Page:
01 / 10 / 2016

Sackler Forum: Trends in synthetic biology and gain of function and regulatory implications

Jef Boeke, Paul Freemont, Diane Griffin, Peter Kim, Robert Lamb, John Skehel

The Royal Society

This report summarises high-level interdisciplinary discussions on synthetic biology and gain of function. It covers some of the latest cutting edge research and developments and highlights many of the challenges posed by these areas and the possible responses to them, as well as potential gaps in existing regulations. It emphasizes the need for forums that bring together scientists, social scientists and regulators, amongst other stakeholders, to reflect on major new technologies, their potential impacts (both positive and negative), and the regulatory landscape ahead of the time when such discussions may become urgent and reactive. An ongoing scientific dialogue to think ahead on issues such as governance is preferable to blunt-edged tools like moratoriums in the face of undesirable events or negative public relations. The world faces major challenges such as climate change, poverty and infectious disease. New technologies may have a powerful and transformative role in tackling these. Science is advancing ever more rapidly and with it the promise of addressing some of the most pressing global challenges. Discussions from the Forum highlighted that in the future, regulators, scientists and ethicists may need to adjust their traditional models of thinking about risk, to models which also factor in uncertainty and potential benefits, in order to take full advantage of new and emerging technologies. Though new technologies bring with them an entire set of new concerns or raise familiar concerns in a new context, they may also herald a new era of development and optimism, which with considered governance, best practice and appropriate regulations could facilitate their use for humanity’s maximum benefit.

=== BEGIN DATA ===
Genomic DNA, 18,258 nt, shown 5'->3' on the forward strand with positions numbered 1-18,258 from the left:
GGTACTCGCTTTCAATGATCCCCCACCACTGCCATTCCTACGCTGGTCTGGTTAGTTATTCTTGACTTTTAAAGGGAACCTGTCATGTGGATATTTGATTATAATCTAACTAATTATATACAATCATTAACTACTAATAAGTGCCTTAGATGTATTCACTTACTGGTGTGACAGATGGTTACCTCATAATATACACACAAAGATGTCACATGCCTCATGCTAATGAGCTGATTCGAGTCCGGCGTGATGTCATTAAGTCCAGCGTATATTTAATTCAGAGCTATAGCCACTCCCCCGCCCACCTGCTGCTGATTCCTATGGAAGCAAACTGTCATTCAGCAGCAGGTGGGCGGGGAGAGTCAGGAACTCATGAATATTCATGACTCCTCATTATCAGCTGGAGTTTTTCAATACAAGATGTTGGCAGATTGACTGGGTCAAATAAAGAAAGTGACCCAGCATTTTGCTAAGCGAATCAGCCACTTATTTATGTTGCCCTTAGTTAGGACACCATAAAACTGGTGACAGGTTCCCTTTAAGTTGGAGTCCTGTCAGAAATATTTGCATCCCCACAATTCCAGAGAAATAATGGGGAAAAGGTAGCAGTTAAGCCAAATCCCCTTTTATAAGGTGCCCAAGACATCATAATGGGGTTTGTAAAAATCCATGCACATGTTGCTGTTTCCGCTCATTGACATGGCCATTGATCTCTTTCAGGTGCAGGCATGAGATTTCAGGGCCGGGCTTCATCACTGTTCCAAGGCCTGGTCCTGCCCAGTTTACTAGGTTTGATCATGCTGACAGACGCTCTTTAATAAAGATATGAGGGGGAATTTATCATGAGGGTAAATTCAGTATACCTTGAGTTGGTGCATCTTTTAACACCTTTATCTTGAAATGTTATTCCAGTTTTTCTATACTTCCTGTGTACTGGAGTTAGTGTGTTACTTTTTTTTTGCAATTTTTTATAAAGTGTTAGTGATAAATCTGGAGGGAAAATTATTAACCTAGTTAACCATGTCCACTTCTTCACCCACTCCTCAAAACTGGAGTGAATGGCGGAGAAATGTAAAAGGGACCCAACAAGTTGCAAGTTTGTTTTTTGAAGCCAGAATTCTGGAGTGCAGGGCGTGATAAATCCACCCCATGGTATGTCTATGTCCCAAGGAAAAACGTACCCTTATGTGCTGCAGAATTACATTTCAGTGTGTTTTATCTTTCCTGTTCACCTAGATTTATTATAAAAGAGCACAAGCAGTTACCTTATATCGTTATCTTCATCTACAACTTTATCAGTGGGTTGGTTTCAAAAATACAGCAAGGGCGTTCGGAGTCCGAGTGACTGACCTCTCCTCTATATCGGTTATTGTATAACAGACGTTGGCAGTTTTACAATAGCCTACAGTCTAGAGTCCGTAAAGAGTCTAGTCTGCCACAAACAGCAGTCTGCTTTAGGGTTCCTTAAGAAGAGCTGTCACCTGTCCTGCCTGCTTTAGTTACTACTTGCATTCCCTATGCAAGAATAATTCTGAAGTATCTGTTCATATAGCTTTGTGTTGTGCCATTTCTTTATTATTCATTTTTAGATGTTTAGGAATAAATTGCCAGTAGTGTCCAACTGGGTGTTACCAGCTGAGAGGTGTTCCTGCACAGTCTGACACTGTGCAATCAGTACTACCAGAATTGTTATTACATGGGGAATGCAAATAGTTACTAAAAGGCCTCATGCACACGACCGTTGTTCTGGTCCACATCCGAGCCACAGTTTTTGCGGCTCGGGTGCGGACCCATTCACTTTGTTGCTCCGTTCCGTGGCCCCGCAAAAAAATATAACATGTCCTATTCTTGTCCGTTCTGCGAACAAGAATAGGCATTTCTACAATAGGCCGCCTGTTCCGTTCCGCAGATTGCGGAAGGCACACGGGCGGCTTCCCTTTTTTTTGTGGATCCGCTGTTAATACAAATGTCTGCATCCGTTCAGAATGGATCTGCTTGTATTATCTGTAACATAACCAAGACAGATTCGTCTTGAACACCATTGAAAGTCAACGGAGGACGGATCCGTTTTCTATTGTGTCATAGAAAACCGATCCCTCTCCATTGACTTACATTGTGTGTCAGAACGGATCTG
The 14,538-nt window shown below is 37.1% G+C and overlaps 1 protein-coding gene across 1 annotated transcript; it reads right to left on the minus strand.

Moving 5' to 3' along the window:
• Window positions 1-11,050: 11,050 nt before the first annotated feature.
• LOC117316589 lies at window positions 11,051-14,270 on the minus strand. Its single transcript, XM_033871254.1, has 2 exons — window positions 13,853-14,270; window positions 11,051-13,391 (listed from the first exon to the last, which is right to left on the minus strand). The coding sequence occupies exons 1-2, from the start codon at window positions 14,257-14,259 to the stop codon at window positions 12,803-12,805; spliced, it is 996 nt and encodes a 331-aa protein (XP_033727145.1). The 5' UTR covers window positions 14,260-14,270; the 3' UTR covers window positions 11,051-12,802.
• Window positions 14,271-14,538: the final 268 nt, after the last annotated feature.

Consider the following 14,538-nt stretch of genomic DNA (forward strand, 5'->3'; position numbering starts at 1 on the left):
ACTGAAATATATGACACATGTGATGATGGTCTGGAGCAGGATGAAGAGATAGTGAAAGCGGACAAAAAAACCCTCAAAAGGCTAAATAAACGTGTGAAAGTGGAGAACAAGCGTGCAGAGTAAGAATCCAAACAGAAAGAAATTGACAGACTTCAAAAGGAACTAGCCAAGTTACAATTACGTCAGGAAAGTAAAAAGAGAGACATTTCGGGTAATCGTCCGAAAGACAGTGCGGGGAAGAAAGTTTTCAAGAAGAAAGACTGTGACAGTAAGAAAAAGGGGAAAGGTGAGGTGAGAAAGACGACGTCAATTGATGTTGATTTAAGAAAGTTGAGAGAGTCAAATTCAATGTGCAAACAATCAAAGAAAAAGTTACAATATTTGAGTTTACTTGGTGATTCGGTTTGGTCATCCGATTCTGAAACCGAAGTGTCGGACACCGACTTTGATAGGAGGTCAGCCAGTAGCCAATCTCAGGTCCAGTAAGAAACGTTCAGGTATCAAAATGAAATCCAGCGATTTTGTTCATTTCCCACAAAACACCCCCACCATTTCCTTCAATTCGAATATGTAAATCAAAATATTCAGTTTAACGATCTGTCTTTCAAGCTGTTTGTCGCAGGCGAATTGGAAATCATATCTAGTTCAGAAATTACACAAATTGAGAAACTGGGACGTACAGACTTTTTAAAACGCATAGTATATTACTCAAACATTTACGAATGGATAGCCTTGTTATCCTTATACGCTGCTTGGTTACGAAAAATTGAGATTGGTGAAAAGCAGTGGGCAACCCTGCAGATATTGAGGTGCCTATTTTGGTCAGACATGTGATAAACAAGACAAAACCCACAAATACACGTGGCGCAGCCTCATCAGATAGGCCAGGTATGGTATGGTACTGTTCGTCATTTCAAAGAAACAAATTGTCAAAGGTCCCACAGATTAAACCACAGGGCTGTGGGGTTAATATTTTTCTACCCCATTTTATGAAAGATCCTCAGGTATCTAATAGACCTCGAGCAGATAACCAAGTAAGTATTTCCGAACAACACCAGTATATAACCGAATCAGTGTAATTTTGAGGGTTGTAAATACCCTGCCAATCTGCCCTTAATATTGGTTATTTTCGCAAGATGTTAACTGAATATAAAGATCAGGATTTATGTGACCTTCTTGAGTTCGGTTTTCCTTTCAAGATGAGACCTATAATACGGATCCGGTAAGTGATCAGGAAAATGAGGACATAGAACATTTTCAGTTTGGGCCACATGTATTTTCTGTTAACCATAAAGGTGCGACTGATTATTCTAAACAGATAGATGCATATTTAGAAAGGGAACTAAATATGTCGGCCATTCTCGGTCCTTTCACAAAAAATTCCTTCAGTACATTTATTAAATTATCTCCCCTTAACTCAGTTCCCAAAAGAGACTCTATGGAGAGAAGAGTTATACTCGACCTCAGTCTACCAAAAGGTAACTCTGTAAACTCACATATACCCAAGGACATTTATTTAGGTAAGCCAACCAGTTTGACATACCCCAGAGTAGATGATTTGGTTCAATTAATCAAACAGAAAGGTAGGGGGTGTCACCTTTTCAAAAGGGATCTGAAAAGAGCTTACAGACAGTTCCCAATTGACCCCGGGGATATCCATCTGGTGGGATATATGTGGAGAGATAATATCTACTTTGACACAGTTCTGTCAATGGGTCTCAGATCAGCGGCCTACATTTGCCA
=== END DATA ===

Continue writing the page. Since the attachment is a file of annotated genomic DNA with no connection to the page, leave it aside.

30 / 09 / 2016

Consultation response: Industrial Strategy

The Royal Society

The Society submitted evidence to the Business, Energy and Industrial Strategy Committee inquiry into the Industrial Strategy, highlighting issues that the Committee may wish to consider in this Inquiry. These include: the need for long-term investment; increasing productivity; supporting excellence across the UK; building up the national skills pipeline; attracting and retaining key talent; and increasing the UK’s ability to identify and respond to new opportunities and challenges.

30 / 09 / 2016

Northern Ireland and a Bill of Rights for the United Kingdom

Colin Harvey

The British Academy

In Northern Ireland and a Bill of Rights for the United Kingdom, Professor Harvey aims to raise awareness of the Northern Ireland context in any new Bill of Rights, and the influence it would have on future relationships between the UK and Ireland.

24 / 08 / 2016

Government debt: causes, effects and limits

Lars P Feld, Werner Heun, Carl-Ludwig Holtfrerich, Gerhard Illing, Gebhard Kirchgässner, Jürgen Kocka, Moritz Schularick, Wolfgang Streeck, Uwe Wagschal, Stefanie Walter, Carl Christian von Weizsäcker

acatech , German National Academy of Sciences Leopoldina , The Union of the German Academies of Sciences and Humanities